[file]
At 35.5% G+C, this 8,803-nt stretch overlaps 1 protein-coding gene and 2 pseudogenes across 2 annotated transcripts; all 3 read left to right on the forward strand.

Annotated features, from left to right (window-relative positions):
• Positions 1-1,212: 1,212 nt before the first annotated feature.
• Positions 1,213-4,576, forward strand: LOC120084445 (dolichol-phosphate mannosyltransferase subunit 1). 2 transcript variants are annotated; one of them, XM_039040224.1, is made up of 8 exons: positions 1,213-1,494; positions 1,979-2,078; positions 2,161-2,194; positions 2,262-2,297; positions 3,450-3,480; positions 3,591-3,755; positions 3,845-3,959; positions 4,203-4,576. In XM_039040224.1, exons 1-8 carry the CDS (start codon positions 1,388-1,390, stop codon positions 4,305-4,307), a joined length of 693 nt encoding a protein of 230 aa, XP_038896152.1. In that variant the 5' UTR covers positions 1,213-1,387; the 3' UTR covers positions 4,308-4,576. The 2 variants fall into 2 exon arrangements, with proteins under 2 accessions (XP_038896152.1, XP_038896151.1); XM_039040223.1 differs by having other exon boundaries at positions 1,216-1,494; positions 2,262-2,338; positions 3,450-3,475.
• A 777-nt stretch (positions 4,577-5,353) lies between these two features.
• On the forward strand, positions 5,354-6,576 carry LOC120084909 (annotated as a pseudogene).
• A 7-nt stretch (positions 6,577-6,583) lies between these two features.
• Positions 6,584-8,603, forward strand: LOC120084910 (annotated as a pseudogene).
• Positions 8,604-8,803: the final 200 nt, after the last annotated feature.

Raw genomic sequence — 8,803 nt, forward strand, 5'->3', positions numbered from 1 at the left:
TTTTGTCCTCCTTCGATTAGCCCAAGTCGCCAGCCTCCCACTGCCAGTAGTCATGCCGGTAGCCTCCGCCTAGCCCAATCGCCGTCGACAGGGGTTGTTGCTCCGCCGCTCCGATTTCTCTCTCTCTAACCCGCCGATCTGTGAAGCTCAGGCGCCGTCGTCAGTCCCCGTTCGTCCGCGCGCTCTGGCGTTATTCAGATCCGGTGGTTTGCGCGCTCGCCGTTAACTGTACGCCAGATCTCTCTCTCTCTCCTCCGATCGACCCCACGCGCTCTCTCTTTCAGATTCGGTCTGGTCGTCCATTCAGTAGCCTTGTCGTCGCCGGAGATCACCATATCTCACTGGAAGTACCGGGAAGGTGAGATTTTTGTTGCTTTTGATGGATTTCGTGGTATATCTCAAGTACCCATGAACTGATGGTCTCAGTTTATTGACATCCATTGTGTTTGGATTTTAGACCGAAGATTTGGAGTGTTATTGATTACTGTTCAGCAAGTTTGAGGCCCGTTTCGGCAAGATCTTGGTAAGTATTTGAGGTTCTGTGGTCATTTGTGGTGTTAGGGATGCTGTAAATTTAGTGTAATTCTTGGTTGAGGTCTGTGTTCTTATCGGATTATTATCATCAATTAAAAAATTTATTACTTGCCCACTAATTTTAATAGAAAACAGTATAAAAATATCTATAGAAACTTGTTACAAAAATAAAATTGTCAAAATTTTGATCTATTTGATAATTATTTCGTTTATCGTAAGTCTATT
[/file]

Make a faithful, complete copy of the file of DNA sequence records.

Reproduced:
At 35.5% G+C, this 8,803-nt stretch overlaps 1 protein-coding gene and 2 pseudogenes across 2 annotated transcripts; all 3 read left to right on the forward strand.

Annotated features, from left to right (window-relative positions):
• Positions 1-1,212: 1,212 nt before the first annotated feature.
• Positions 1,213-4,576, forward strand: LOC120084445 (dolichol-phosphate mannosyltransferase subunit 1). 2 transcript variants are annotated; one of them, XM_039040224.1, is made up of 8 exons: positions 1,213-1,494; positions 1,979-2,078; positions 2,161-2,194; positions 2,262-2,297; positions 3,450-3,480; positions 3,591-3,755; positions 3,845-3,959; positions 4,203-4,576. In XM_039040224.1, exons 1-8 carry the CDS (start codon positions 1,388-1,390, stop codon positions 4,305-4,307), a joined length of 693 nt encoding a protein of 230 aa, XP_038896152.1. In that variant the 5' UTR covers positions 1,213-1,387; the 3' UTR covers positions 4,308-4,576. The 2 variants fall into 2 exon arrangements, with proteins under 2 accessions (XP_038896152.1, XP_038896151.1); XM_039040223.1 differs by having other exon boundaries at positions 1,216-1,494; positions 2,262-2,338; positions 3,450-3,475.
• A 777-nt stretch (positions 4,577-5,353) lies between these two features.
• On the forward strand, positions 5,354-6,576 carry LOC120084909 (annotated as a pseudogene).
• A 7-nt stretch (positions 6,577-6,583) lies between these two features.
• Positions 6,584-8,603, forward strand: LOC120084910 (annotated as a pseudogene).
• Positions 8,604-8,803: the final 200 nt, after the last annotated feature.

Raw genomic sequence — 8,803 nt, forward strand, 5'->3', positions numbered from 1 at the left:
TTTTGTCCTCCTTCGATTAGCCCAAGTCGCCAGCCTCCCACTGCCAGTAGTCATGCCGGTAGCCTCCGCCTAGCCCAATCGCCGTCGACAGGGGTTGTTGCTCCGCCGCTCCGATTTCTCTCTCTCTAACCCGCCGATCTGTGAAGCTCAGGCGCCGTCGTCAGTCCCCGTTCGTCCGCGCGCTCTGGCGTTATTCAGATCCGGTGGTTTGCGCGCTCGCCGTTAACTGTACGCCAGATCTCTCTCTCTCTCCTCCGATCGACCCCACGCGCTCTCTCTTTCAGATTCGGTCTGGTCGTCCATTCAGTAGCCTTGTCGTCGCCGGAGATCACCATATCTCACTGGAAGTACCGGGAAGGTGAGATTTTTGTTGCTTTTGATGGATTTCGTGGTATATCTCAAGTACCCATGAACTGATGGTCTCAGTTTATTGACATCCATTGTGTTTGGATTTTAGACCGAAGATTTGGAGTGTTATTGATTACTGTTCAGCAAGTTTGAGGCCCGTTTCGGCAAGATCTTGGTAAGTATTTGAGGTTCTGTGGTCATTTGTGGTGTTAGGGATGCTGTAAATTTAGTGTAATTCTTGGTTGAGGTCTGTGTTCTTATCGGATTATTATCATCAATTAAAAAATTTATTACTTGCCCACTAATTTTAATAGAAAACAGTATAAAAATATCTATAGAAACTTGTTACAAAAATAAAATTGTCAAAATTTTGATCTATTTGATAATTATTTCGTTTATCGTAAGTCTATT